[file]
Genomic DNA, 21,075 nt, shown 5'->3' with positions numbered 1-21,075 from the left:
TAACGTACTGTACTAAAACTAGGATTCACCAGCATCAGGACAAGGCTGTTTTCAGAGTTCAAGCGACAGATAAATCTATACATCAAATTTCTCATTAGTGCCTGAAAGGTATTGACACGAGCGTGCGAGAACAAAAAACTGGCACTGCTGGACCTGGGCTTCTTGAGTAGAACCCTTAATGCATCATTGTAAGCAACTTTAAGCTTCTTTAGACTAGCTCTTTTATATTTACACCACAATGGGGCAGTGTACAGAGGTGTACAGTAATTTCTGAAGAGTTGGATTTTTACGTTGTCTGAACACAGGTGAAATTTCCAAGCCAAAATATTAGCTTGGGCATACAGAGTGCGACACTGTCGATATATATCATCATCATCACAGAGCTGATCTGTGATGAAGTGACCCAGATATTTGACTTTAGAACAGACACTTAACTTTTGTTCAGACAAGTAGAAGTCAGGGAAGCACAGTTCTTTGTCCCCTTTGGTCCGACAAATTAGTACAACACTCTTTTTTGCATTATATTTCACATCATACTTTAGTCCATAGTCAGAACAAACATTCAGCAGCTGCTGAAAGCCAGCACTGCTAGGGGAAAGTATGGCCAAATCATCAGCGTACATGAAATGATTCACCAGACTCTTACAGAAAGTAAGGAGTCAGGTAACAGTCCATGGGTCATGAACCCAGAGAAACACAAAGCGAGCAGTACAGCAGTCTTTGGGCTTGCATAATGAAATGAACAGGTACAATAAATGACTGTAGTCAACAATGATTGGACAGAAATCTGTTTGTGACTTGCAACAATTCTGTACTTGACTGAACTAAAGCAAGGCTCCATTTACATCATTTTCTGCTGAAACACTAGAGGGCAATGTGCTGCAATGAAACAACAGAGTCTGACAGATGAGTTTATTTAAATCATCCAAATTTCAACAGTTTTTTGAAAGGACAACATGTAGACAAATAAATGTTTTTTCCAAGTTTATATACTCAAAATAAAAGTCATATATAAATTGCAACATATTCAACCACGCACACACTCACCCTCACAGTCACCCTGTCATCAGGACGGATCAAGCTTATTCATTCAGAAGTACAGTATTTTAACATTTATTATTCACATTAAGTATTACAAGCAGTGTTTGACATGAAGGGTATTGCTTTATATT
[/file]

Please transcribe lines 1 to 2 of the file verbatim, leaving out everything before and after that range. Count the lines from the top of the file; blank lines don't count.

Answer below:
Genomic DNA, 21,075 nt, shown 5'->3' with positions numbered 1-21,075 from the left:
TAACGTACTGTACTAAAACTAGGATTCACCAGCATCAGGACAAGGCTGTTTTCAGAGTTCAAGCGACAGATAAATCTATACATCAAATTTCTCATTAGTGCCTGAAAGGTATTGACACGAGCGTGCGAGAACAAAAAACTGGCACTGCTGGACCTGGGCTTCTTGAGTAGAACCCTTAATGCATCATTGTAAGCAACTTTAAGCTTCTTTAGACTAGCTCTTTTATATTTACACCACAATGGGGCAGTGTACAGAGGTGTACAGTAATTTCTGAAGAGTTGGATTTTTACGTTGTCTGAACACAGGTGAAATTTCCAAGCCAAAATATTAGCTTGGGCATACAGAGTGCGACACTGTCGATATATATCATCATCATCACAGAGCTGATCTGTGATGAAGTGACCCAGATATTTGACTTTAGAACAGACACTTAACTTTTGTTCAGACAAGTAGAAGTCAGGGAAGCACAGTTCTTTGTCCCCTTTGGTCCGACAAATTAGTACAACACTCTTTTTTGCATTATATTTCACATCATACTTTAGTCCATAGTCAGAACAAACATTCAGCAGCTGCTGAAAGCCAGCACTGCTAGGGGAAAGTATGGCCAAATCATCAGCGTACATGAAATGATTCACCAGACTCTTACAGAAAGTAAGGAGTCAGGTAACAGTCCATGGGTCATGAACCCAGAGAAACACAAAGCGAGCAGTACAGCAGTCTTTGGGCTTGCATAATGAAATGAACAGGTACAATAAATGACTGTAGTCAACAATGATTGGACAGAAATCTGTTTGTGACTTGCAACAATTCTGTACTTGACTGAACTAAAGCAAGGCTCCATTTACATCATTTTCTGCTGAAACACTAGAGGGCAATGTGCTGCAATGAAACAACAGAGTCTGACAGATGAGTTTATTTAAATCATCCAAATTTCAACAGTTTTTTGAAAGGACAACATGTAGACAAATAAATGTTTTTTCCAAGTTTATATACTCAAAATAAAAGTCATATATAAATTGCAACATATTCAACCACGCACACACTCACCCTCACAGTCACCCTGTCATCAGGACGGATCAAGCTTATTCATTCAGAAGTACAGTATTTTAACATTTATTATTCACATTAAGTATTACAAGCAGTGTTTGACATGAAGGGTATTGCTTTATATT